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Rock stabilisation work past halfway


Rock stabilisation work on the Nevis Bluff has passed the halfway point, contractors having drilled more than 60 holes for rock bolts into the cliff face since late January.

The Aspiring Highways team, working for Waka Kotahi NZ Transport Agency, was now working on the Yates Feature on the bluff following an increase in movement late last year, Waka Kotahi Central Otago senior network manager Robert Choveaux said.

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The rock feature is located at the Queenstown end of the bluff between 130m and 160m above State Highway 6 and is about 30m high and weighs more than 12,600 tonnes.

It has been monitored since 2001 and showed signs of increased movement at the end of last year.

The physical properties of the schist made it susceptible to weathering as a result of winter freeze/thaw conditions and drying out due to hot and windy conditions, Mr Choveaux said.

Rainwater could weaken it further.

Stop-go traffic management and a temporary speed restriction of 30kmh were place between 8am and 5pm, Monday to Friday.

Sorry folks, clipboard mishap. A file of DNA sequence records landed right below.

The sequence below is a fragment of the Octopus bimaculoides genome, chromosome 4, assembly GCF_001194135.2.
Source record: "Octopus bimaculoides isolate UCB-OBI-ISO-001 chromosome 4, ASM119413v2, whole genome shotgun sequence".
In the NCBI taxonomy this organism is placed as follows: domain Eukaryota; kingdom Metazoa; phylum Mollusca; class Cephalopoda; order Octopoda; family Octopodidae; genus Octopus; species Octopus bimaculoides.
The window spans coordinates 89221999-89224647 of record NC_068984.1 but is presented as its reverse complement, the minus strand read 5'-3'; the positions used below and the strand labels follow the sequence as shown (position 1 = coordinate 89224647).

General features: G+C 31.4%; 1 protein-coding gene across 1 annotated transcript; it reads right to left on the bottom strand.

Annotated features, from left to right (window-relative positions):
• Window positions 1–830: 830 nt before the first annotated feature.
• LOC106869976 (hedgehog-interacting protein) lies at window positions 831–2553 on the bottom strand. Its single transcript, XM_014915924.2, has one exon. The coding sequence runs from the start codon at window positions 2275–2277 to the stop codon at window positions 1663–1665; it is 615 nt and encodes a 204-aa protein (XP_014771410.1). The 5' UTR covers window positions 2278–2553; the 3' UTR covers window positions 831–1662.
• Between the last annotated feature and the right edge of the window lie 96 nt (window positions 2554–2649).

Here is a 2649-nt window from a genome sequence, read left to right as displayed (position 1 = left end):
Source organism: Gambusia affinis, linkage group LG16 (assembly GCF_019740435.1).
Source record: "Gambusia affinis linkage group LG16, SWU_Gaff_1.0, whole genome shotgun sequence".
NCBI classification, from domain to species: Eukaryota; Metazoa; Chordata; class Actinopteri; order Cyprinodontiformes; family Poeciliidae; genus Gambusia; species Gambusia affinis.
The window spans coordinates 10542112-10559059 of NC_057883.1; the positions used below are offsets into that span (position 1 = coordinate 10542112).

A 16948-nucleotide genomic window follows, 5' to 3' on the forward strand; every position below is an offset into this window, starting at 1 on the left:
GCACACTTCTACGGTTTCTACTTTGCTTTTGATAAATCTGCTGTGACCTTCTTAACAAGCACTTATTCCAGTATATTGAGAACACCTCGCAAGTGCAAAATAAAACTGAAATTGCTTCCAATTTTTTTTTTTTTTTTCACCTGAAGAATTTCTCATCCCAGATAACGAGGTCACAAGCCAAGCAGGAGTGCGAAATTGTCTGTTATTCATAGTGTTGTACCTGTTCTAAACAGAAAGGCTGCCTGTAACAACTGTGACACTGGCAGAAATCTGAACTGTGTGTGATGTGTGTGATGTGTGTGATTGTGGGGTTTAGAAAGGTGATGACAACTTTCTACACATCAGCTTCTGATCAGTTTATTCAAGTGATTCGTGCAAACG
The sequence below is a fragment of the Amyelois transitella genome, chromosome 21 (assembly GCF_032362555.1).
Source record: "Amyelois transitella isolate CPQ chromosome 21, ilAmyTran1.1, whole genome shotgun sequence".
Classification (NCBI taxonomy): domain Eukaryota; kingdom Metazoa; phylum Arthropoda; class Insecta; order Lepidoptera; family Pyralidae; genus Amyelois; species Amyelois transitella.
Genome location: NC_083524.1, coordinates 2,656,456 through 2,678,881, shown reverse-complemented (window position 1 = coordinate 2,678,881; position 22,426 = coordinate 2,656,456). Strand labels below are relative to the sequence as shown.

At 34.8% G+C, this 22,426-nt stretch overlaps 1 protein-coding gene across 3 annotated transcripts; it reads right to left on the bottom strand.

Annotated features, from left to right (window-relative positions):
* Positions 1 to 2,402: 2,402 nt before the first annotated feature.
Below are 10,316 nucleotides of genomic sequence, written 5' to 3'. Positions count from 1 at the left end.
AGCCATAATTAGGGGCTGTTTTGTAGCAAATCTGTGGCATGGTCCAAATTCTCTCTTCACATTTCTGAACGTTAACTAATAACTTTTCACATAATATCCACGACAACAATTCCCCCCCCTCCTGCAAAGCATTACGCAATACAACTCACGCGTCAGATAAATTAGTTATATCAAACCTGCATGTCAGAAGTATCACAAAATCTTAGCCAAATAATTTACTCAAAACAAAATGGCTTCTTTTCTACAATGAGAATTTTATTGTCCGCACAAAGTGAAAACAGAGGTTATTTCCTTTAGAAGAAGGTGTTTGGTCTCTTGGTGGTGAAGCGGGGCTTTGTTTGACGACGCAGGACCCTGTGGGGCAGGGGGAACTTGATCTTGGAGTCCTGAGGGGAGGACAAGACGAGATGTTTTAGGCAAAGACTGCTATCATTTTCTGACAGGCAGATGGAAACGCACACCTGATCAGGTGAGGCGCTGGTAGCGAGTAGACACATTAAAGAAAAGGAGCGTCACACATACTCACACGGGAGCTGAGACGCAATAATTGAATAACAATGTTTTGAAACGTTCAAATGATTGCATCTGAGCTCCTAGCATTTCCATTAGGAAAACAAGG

An abseiling team had drilled 62 of 90 bolt holes needed to secure the rock. Each hole was about 10m deep.

“However, initial drilling revealed the depth that the rock was failing was deeper than we’d first assessed as we hadn’t had a chance to complete detailed geological mapping. This in turn means we need to install deeper rock bolts to hold up a larger mass of rock.”

Fresh cracking was observed in December and the team was working to stabilise the rock and try to prevent an uncontrolled collapse, Mr Choveaux said.

Weather conditions over the summer and early autumn had been favourable and the work was on track to be completed at the end of April.

Contractors would then move into routine six-monthly scaling (rock removal) and inspections of the rock face in early May.

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